Thursday, July 23, 2009

Rambling Farm Thoughts

I served a two year sentence at the Nova Scotia Agricultural College in the early 1980s. Yes, it was an odd choice for me, but I'm glad that I made it. Though I don't have much of a green thumb anymore, I'll forever have a little sandy-clay-loam under my fingernails.

If you asked me what I learned at NSAC, I'd have to say two things:

1) the Latin name for some plant species (Lactuca sativa, Solanum dulcamara, etc.). I often used my knowledge of Latin to 'wow' the ladies in the bars until one finally told me that that she wasn't interested in lettuce, climbing nightshade, or me. At that point I reverted to using my fake British accent, which never failed.

2) a profound and deeply rooted (think parsnip) respect for farmers.

The plight of farmers has been tough lately but, you know, it always has been. Clouds of locusts have been replaced by the plague of grocery store chains that won't buy local produce. And that's if the weather doesn't ruin the crop first. Before my hundred mile diet began I was spending about $150 per week at either the Stuporstore or Slobey's, now I probably spend $20 per week there, if that. If the vegetable stands started selling toothpaste, toilet paper and unscented Dove soap, then my shadow might never be cast upon a grocery store floor anymore.

I'll be shackled, once again, to the grocery chains when the vegetable stands close for the season in October, but until then the hundred mile diet shall continue...I love it and I'm feeling much better about my overall health. My gut is shrinking to the point where I no longer refer to myself as looking like a garter snake who swallowed a light bulb. I now say that I'm three and a half months pregnant...just a little bump. It's like a reverse pregnancy for me...soon I'll be a virgin with a six pack.

Skipping ahead, did you know that in 2006 there were 2776 farms in New Brunswick? That's an 8.5% decrease from just five years earlier. Old farmers are dying, and their sons and daughters are working in call centres or Tim Horton's, two of New Brunswick's leading employers. You can't blame the kids for leaving the's hard work and the financial rewards are few, plus you smell like cow dung and your fingers grow really thick.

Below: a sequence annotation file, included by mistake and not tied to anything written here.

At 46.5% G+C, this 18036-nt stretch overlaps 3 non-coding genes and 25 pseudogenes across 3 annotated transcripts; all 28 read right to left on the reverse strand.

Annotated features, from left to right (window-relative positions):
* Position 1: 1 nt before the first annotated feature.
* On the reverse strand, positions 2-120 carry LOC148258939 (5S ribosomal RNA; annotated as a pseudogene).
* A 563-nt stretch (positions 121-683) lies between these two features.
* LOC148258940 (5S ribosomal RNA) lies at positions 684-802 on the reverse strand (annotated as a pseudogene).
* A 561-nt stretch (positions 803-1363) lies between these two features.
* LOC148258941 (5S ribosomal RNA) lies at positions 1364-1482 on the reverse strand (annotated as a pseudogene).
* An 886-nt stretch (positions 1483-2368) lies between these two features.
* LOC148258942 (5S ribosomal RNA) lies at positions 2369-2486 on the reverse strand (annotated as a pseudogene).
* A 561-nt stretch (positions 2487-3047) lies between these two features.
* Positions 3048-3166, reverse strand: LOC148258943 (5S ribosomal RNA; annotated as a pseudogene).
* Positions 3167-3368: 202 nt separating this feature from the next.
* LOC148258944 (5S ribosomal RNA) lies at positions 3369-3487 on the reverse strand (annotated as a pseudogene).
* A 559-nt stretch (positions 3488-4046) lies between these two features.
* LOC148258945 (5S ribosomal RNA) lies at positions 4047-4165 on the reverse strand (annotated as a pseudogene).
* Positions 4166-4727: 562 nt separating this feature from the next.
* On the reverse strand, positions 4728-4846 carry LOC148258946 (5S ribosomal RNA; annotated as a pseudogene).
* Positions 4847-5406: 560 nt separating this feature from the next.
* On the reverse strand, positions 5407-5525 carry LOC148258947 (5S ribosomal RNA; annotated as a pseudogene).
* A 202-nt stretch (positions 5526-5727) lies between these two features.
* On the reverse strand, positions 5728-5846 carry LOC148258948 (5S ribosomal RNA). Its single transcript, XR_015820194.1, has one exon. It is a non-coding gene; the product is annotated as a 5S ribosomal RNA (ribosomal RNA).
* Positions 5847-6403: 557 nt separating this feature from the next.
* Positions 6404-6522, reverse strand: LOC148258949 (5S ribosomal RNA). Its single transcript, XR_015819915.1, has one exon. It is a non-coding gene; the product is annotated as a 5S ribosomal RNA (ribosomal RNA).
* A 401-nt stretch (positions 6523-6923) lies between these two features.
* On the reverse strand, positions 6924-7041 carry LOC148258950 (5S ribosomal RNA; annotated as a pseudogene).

I've always found it peculiar that we pay professional athletes 4.75 million dollars per year to wear funny shoes with metal runners on an indoor frozen oval, while they do their darnedest to put a frozen whoopie pie into a welded steel fish net. And farmers, the ones who feed us and grow the pepperoni for the pizzas we eat while watching Hockey Night In Canada, are barely able to afford the ball caps that they invariably wear far too high on their big old Hereford heads. .

Don Cherry probably spends more on his outrageously gay blazers than the average Canadian farmer earns in a year. I take that back, no gay man would wear what Don Cherry wears...that comment was uncalled for. I apologize, but only to a point. Liberace would have worn them, but he died and went to hell a long time ago.

Of course some professional athletes are also farmers. Mike Weir owns, or has given his name to, a vineyard in Ontario. So has Wayne Gretzky.

"Wayne, supper's ready. It's your favourite...a Big Mac and Pepsi."

"Goddammit Janet, I told you I'm not eating that shit since they cancelled my endorsement contract. Let's just hop in my Ford truck and drive to the Wayne Gretzky restaurant. I'll be there in a few minutes, I have a little more weeding to do in the vineyard."

As if. I wonder what real farmers think of these pretty boys making even more money as farmers.

I picked up a new bumper sticker in Maine. It reads...

No Farms, No Food.

Four words worth thinking about. Pour yourself a glass of Wayne's 2006 Shiraz Icewine, a bargain at only $55 per bottle, while you ponder the fate of our farmers. And please, don't whine about the price of sweet corn when it hits the farm stands. At $5 or $6 per dozen it's a better deal than a $2 bottle of imported Evian.

Think about it.

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